Some community opposition to the stadium in the West End — including a community council vote opposing its construction — resulted in wrangling between the team and residents, though FCC eventually signed a last-minute community benefits agreement with a team of community representatives.

Williams has some relocation prospects, but says places she's found as potential relocation spots are charging at least double the $650 a month she's paying now for rent. Plus, there will be costs for build-out at any spot she's looked at. That expense alone could easily cost more than the money she has, she says. And if she's going to move, she'll need to market her new location and try to draw new customers in addition to her regulars, she says.

Competing with other businesses will also require more equipment and a few more employees, Williams says.

"I want to give it a good go and be competitive," she says. "I want to give people the full experience."

Chuck Martin is a manager at Gordon Food Service, which supplies everything from take-out containers to a variety of meats to Just Cookin’. He says he’s watched Williams’ business expand substantially during the five years GFS has worked with her.

She’s drawn her share of committed regulars, and also some special out-of-town guests.

“Her type of cooking appeals to different demographics,” Martin says, noting that Danny Glover and other celebrities have dropped by multiple times in the hunt for good home-style cooking. “Definitely among some Hollywood actors familiar with soul food, that’s the place they go.”

Williams didn’t mention Glover’s visits at first, but when asked, she proudly showed a photo of the actor smiling inside the restaurant.

“What we’ve seen is a small, single minority, female-owned business that has really flourished and prospered,” Martin says, noting that Just Cookin’ is one of his top customers. “She single-handedly created a very successful business with few to no advantages. Unfortunately, it sounds like she’s going to have to do it all over again.”

click to enlarge Monica Williams and her father discuss the day's business - Nick Swartsell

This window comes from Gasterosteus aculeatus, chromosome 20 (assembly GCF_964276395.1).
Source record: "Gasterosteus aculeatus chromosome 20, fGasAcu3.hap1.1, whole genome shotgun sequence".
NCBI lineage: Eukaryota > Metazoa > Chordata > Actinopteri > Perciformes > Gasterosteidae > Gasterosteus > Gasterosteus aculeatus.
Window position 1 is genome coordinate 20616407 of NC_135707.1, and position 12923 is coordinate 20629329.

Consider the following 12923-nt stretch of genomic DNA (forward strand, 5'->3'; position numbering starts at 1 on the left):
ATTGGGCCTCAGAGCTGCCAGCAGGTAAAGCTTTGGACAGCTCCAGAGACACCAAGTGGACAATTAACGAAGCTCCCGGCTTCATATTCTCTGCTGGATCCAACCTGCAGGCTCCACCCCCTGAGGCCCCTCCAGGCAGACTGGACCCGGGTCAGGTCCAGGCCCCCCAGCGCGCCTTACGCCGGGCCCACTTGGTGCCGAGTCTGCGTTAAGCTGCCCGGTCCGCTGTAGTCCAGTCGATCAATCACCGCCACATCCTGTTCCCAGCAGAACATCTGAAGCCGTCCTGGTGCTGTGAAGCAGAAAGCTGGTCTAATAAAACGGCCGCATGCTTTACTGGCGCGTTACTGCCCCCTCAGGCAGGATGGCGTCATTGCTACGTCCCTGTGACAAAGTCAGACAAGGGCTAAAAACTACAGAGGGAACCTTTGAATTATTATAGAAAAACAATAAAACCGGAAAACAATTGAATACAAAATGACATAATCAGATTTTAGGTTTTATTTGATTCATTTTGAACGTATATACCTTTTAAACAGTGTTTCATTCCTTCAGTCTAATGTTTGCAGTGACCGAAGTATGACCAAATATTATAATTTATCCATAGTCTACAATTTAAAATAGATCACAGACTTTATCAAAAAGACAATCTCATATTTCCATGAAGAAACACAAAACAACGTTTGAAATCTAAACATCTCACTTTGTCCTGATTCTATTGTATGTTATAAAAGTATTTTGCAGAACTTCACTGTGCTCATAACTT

Nick Swartsell
Monica Williams and her father discuss the day's business

Williams grew up in the neighborhood’s Lincoln Court, a Cincinnati Metropolitan Housing Authority project, but moved to Westwood after a program called Hope VI was launched in 1999 and resulted in the apartment complex’s removal.

Years later, she returned to live in a townhouse in City West, the mixed-income development built as part of the Hope VI project. Fueled by her love for the neighborhood, Williams started Just Cookin’ six years ago. At first, she did her favorites — lasagna, hot wings, salads. Those didn’t take off like she wanted them to, but the neighborhood spoke, and, as she says, designed the menu for her.

The fare is a continuance of a long tradition in the neighborhood, says regular customer John Lee Smith. For decades, Smith and his father, James Lewis, have lived in a building and run a barber shop at 15th and Elm a few blocks away in Over-the-Rhine.

"There used to be a lot of soul food restaurants here," Smith says between inquiring about other regular customers' families as he waits in line with them outside. "Now she's the only one. She's the only one who has taken the time to bring it back to the bottoms, as we call this neighborhood here. It means everything. Where else can you get a filling meal? This is the only place you can come and get a good meal, where you get one plate and feed two people."

Smith sees the changes coming with the stadium as part of a longer cultural shift.

"I've been here on 15th Street since 1960," he says. "This has been my little stomping ground my who life. I went to high school here. I've seen the area change, come back. They're knocking all this out, whatever they're trying to do with that kickball stadium there. We're one of the few black families that own a business here, and when we go, and she goes, that'll be just about it."